that.
If not enough, lean on armpit, during roll to the side. Not too
much, just as you need it.
Horizontal posture is must have. Leave everything else and
get balance at any price.
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  #13  
Old 04-03-2015
sclim sclim is offline
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Quote:
Originally Posted by fooboo View Post
The right place to start with.
Try to relax your head as very first. Let it fall onto the pillow.
Look straight down. Forget all around. With spearing arm
see if you feel how the water supports you. Try till you get
that.
If not enough, lean on armpit, during roll to the side. Not too
much, just as you need it.
Horizontal posture is must have. Leave everything else and
get balance at any price.
I fully agree with you. But at present I can't get that last bit of balance (legs stay horizontal when not going forward fast) for any price.
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  #14  
Old 04-04-2015
fooboo fooboo is offline
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Quote:
Originally Posted by sclim View Post
I can't get that last bit of balance (legs stay horizontal when not going forward fast).
I assume some movement of arms or legs or the body makes that
imbalance. If you have perfect position in the water, work from there.
Be aware of mail-slot as great way to spear. Wait with rotation a
bit longer, to have spring for it.
My method is to remove all un-neccesary parts. No fancy elbows
as the rest of swimmers like to show. Or frantic kicks resembling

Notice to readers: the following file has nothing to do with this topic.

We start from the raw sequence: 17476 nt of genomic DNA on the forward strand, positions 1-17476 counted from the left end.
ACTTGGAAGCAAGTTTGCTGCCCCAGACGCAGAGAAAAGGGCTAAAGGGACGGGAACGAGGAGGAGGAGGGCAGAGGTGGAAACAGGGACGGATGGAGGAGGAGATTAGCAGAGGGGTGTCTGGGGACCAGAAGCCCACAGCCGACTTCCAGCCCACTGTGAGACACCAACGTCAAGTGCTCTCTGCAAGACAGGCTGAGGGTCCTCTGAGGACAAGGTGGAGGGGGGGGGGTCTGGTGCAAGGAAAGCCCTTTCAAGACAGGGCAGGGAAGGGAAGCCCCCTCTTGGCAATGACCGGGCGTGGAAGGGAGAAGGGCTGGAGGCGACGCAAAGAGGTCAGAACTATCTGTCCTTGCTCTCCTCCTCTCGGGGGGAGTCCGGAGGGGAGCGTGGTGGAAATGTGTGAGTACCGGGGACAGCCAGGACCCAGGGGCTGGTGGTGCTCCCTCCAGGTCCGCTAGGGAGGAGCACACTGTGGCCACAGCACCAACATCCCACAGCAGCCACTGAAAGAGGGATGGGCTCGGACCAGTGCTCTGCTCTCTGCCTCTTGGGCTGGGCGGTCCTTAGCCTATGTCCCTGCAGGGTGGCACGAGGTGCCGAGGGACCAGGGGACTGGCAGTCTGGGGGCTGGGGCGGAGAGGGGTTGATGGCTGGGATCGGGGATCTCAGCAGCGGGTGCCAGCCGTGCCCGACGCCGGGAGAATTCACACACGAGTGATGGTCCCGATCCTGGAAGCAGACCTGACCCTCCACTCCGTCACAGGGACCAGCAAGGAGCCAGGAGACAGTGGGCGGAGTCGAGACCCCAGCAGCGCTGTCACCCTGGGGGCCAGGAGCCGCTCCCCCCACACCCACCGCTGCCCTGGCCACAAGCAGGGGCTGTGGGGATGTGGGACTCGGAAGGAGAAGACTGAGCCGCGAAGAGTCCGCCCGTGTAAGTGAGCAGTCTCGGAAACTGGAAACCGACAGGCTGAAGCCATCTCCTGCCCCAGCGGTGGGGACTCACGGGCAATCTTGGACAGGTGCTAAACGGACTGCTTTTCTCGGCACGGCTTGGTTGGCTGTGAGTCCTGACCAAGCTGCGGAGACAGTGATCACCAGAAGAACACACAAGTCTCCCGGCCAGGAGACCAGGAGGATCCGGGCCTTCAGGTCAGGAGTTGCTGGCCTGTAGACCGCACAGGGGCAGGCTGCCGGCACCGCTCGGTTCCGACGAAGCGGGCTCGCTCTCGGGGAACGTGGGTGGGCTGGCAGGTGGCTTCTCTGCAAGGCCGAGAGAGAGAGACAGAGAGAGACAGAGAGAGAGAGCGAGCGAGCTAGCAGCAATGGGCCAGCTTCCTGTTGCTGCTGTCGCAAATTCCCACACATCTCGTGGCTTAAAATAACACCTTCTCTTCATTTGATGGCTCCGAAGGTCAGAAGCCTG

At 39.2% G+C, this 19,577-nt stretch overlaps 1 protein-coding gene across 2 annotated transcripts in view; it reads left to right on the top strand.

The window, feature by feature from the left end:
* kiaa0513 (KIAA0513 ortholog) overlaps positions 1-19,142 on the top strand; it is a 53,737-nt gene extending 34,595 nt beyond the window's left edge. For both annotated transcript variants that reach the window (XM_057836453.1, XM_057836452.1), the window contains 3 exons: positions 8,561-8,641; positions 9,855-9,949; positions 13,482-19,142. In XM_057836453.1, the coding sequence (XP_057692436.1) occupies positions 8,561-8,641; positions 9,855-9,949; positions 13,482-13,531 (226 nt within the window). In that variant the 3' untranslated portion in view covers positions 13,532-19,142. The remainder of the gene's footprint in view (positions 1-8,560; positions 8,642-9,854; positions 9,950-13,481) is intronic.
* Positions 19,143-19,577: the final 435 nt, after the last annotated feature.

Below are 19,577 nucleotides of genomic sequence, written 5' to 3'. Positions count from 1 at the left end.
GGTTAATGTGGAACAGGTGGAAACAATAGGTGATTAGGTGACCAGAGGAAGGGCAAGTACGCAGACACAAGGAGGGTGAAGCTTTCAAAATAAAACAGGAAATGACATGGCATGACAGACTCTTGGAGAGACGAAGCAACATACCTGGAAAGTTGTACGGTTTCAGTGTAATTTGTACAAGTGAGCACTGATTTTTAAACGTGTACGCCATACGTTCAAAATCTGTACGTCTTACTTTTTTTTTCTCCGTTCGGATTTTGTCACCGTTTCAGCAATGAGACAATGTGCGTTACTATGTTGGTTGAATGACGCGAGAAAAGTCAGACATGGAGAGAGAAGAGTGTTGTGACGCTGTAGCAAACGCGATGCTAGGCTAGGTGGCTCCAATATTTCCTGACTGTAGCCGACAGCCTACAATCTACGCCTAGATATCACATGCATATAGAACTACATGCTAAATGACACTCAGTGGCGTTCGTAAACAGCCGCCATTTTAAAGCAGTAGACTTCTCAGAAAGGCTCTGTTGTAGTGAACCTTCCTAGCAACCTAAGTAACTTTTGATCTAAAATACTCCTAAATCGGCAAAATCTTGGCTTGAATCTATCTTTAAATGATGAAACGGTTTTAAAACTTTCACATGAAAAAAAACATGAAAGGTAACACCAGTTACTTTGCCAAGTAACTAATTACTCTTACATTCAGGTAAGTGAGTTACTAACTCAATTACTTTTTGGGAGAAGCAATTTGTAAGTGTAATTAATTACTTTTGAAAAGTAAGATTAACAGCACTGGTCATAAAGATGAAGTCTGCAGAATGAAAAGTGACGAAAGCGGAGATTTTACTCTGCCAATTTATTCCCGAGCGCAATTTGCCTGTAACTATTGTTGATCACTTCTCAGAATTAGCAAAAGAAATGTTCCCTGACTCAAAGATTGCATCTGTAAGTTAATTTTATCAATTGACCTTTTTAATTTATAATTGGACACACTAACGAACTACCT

steamboats. Or wide breast style enough to make Hercules tired.
Best regards.
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  #15  
Old 04-05-2015
novaswimmer novaswimmer is offline
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OK, another 'sinker' here, and I have a question for all the swimmers...

In this video (at 1:05), see how the swimmer can float (prone) and keep legs up?

https://www.youtube.com/watch?v=wDM6s0JpwnI

or here (at 0:41)

https://www.youtube.com/watch?v=bK4S8zD3pkk

There was another one but I can't find it now.

I have tried and tried and I cannot do this. Legs sink. There is no amount of arching back, moving arms down or up, or moving head down, for me to achieve this. The coaches seem to suggest that everyone can and should be able to do this (?).

This is why I believe I cannot gain speed in swimming and why my breathing is difficult.

Do others have an easy time with this drill? Fooboo, can you do this??
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  #16  
Old 04-05-2015
fooboo fooboo is offline
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Quote:
Originally Posted by novaswimmer View Post
Do others have an easy time with this drill? Fooboo, can you do this??
At the moment I'm not able to youtube.
For sure, you could be horizontal. Imagine that you are tired.
You came to the bed. "My dear pillow, here I am!" Let your head
lean on the water, not doing a thing. Just let the water hold it.
If not enough, put your weight on the thorso. Lean on. When on
the side, lean on armpit. Don't do anything to move hips or legs
up. Once you find the correct position, you'll see how even lead
arm becomes "weightless".
First time you find a balance, you'd know.
I solved my position correcting head to straight down. It ruined
the way I breathe. I'm sure about balance, since I don't need to
kick. Have to remind myself "kick now on rotation!" Previously
I breathed on 3rd, now on 5th. Cannot say how deep I am, but
not too deep.
Some other posters might help you better.
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  #17  
Old 04-05-2015
novaswimmer novaswimmer is offline
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Quote:
Originally Posted by fooboo View Post